Sandra Brown, one of two election managers in Mesa County Clerk Tina Peters’ office, has been fired.

While the reasons for why have not fully been disclosed because it is an internal personnel matter restricted under open records laws, Brown has been on paid administrative leave for weeks now, in part, because she has been implicated in several criminal investigations into allegations that Peters and others were involved in violating state election security protocols.

That occurred starting in May when Brown, whose job title was elections manager-back office, allegedly was involved in efforts by Peters and others to expose as-yet unproven allegations of voter fraud.

As a result, Peters has been temporarily removed as the county’s designated election official, which gave the person who was appointed to that role, former Secretary of State Wayne Williams, the authority to decide personnel matters in the clerk’s Election Division, county officials say.

Both Peters and her deputy, Belinda Knisley, who also is on paid administrative leave, have been temporarily barred by District Judge Valerie Robison from having any contact with elections workers.

Still, Peters is not happy that county officials have decided to terminate one of her employees, saying only she has that authority.

“This is very simple. I was elected by the people of Mesa County to ensure integrity of our elections,” Peters said in a press release.

“A large portion of my constituents believe the election needs to be investigated. Because I have been willing to do so, the organized left, Lincoln Project Republicans and the (George) Soros-funded Secretary of State have retaliated against me, and anyone else with the courage to investigate the election results,” she added. “I will not stand idly by while good, professional county employees are attacked simply for doing their jobs and asking questions.”

Soros, a New York City-based billionaire and philanthropist who often donates to left-leaning candidates and causes nationwide, has never made any contributions to Griswold’s campaign for secretary of state, according to campaign finance records.

Earlier this month, County Attorney Todd Starr issued a letter to Peters denying her request to provide a $5,000 bonus to Knisley and one other employee, saying it could appear to be a bribe under Colorado law since all of her workers could be called as witnesses in the local, state and federal criminal investigations into her actions.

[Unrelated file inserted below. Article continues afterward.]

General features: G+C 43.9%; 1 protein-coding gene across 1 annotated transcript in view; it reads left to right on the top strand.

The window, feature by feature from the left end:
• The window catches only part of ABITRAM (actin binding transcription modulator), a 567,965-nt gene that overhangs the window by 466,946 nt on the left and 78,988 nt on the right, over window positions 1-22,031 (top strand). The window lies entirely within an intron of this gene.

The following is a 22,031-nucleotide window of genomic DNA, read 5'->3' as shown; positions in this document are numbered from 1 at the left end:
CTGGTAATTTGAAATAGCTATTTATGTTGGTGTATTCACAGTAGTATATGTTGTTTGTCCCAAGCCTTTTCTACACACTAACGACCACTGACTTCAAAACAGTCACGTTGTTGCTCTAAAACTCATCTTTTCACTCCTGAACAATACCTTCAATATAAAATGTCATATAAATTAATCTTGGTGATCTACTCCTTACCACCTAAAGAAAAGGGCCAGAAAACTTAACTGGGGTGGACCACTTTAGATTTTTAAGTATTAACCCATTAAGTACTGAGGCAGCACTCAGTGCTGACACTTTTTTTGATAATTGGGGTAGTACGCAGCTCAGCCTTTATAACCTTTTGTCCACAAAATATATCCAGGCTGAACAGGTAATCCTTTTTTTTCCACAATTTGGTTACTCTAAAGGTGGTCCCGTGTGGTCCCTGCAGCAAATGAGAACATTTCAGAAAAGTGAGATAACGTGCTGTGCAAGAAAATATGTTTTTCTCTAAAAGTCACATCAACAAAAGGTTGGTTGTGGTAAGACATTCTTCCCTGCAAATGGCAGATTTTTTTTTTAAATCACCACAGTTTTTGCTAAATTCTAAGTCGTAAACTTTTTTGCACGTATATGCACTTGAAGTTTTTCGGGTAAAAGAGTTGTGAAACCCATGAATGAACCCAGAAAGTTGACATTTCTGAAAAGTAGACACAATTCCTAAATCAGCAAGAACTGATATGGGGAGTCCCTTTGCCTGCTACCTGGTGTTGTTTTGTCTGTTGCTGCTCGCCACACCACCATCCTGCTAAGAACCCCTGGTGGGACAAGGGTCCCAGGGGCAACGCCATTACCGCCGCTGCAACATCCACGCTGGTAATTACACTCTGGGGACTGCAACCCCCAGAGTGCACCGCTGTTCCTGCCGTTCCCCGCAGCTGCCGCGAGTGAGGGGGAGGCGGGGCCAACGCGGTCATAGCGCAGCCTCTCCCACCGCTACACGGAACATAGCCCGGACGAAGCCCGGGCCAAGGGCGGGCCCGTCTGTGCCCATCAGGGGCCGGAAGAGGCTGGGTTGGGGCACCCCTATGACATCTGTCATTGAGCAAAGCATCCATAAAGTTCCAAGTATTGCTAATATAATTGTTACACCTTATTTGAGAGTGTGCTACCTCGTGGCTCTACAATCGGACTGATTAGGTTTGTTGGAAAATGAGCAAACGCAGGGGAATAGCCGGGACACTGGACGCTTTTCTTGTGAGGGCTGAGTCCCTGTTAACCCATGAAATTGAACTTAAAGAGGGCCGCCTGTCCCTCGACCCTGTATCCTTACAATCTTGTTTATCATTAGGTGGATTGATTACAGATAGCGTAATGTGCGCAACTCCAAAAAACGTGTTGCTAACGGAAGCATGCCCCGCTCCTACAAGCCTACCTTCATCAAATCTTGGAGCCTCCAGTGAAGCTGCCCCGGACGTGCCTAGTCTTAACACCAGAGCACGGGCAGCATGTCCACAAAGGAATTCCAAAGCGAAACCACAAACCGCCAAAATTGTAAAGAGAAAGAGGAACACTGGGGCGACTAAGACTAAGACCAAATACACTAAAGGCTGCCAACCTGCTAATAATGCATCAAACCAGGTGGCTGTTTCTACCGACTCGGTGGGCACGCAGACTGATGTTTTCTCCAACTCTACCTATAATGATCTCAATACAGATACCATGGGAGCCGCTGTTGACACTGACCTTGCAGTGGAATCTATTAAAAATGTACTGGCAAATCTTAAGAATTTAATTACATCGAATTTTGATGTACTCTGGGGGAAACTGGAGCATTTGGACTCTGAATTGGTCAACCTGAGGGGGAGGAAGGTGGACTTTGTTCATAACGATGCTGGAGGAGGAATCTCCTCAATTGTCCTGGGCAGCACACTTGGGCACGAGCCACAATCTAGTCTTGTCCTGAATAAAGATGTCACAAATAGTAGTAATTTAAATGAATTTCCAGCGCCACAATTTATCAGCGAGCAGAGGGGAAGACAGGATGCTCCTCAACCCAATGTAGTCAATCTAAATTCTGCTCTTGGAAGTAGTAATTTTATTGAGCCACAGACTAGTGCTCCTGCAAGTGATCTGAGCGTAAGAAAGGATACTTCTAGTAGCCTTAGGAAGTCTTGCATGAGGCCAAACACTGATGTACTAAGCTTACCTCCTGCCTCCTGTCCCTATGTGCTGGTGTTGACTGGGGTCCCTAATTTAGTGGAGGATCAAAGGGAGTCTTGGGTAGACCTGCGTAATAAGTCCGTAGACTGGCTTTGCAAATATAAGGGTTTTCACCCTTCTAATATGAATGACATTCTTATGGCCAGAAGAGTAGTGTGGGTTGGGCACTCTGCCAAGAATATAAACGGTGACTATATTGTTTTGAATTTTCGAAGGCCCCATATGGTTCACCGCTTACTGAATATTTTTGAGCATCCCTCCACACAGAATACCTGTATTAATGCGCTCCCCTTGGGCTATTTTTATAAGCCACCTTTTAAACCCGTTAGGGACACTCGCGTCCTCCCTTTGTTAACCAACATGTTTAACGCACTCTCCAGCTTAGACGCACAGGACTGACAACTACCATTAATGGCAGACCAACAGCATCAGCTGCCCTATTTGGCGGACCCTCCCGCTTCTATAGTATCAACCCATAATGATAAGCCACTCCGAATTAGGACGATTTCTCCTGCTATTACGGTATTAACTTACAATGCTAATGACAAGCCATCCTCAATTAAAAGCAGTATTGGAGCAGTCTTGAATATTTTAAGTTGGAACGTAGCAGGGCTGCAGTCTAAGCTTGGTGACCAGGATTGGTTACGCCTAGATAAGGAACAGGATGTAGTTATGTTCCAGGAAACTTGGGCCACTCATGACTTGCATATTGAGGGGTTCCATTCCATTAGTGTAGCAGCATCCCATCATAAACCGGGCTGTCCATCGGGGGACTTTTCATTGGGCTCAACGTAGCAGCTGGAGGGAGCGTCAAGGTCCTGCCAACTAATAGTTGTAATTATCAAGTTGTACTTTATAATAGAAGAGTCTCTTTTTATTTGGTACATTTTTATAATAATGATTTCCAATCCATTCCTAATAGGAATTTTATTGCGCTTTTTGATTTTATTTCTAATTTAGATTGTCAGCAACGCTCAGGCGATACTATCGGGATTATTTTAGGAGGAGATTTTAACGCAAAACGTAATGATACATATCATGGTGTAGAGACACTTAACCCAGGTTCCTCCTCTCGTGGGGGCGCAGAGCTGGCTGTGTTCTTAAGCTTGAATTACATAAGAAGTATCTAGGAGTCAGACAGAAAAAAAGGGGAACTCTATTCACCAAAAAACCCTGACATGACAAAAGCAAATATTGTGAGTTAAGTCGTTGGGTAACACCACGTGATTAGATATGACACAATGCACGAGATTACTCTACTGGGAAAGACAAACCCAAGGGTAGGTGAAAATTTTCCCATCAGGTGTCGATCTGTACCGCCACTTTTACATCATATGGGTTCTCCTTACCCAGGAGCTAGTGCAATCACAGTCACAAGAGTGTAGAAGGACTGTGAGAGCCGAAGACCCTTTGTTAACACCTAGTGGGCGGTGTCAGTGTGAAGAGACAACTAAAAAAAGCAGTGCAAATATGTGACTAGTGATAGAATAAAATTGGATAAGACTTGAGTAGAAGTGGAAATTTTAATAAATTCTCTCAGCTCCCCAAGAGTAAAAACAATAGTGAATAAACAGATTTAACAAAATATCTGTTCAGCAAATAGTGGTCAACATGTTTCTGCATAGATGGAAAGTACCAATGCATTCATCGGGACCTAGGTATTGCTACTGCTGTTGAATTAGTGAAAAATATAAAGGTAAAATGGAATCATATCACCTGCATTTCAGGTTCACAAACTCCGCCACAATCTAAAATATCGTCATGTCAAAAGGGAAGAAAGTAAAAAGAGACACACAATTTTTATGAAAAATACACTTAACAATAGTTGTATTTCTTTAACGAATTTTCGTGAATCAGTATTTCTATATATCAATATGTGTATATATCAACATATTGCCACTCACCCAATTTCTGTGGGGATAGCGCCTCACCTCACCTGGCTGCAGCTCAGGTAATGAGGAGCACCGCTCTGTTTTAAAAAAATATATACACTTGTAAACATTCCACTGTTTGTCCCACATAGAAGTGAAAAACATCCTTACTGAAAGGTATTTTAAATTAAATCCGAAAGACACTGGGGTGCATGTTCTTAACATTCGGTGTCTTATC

He issued a second letter to Peters warning the clerk against her attempts to “take adverse employment actions” against other employees in her office. Although it is not known if her director of elections, Brandi Bantz, was one of them, Peters has repeatedly criticized her since the clerk started espousing voter-fraud conspiracy theories in August.

The top of the release says Peters comments are from the Tina Peters Legal Defense Fund, a fund that Peters has been soliciting donations to help her battle legal issues she may face, and not for defending others in her office.

The Secretary of State’s Office, to which Peters also blames for the Brown firing, filed a lawsuit against her last week over Peters’ failure to report donations and expenses from that defense fund, along with her re-election campaign. Her campaign finance account with the state has been inactive since January 2019, but she has continued to solicit for donations for the past three years.

Rory McShane, the spokesman for Peters’ defense fund, said Bantz sent Brown a letter late Friday informing her that she was being terminated.

He said that letter, a copy of which was not made available, cited Secretary of State Jena Griswold’s banning her from participating in the fall election. Sources within the county, however, say Brown was placed on paid administrative leave by county officials, and not Griswold, who has no authority to hire or fire county workers.

McShane also said that Denver attorney Mike Melito, who is “coordinating” Brown’s defense, “promised” to file a lawsuit against the county and Griswold challenging the firing, which he said violated Brown’s rights.

“Ms. Brown’s civil rights have clearly been violated in this blatant retaliatory measure against Ms. Brown for working with Clerk Peters to investigate the validity of the county elections,” McShane wrote in the press release.

McShane is a longtime political consultant who was political director for former Secretary of State Scott Gessler during his bid for the GOP nomination for governor in 2014. Gessler has been Peters’ attorney in a lawsuit filed by Griswold’s office that temporarily removed her as the county’s elections chief.

In Peters’ appeal to the Colorado Supreme Court to reverse Robison’s decision to temporarily remove Peters as elections chief, Gessler wrote in his opening brief that the county also was trying to hire permanent employees in the elections division, saying that authority rests with Peters.

The high court, however, rejected Gessler’s appeal.

Peters’ office, which has been plagued with a high turnover rate since she took office in 2018, has been without a voter service and polling center coordinator since April. That position has not yet been filled. It is one of four openings in the clerk’s 35-person office, including one of three new positions in the Division of Motor Vehicles that the Mesa County Board of Commissioners approved in July.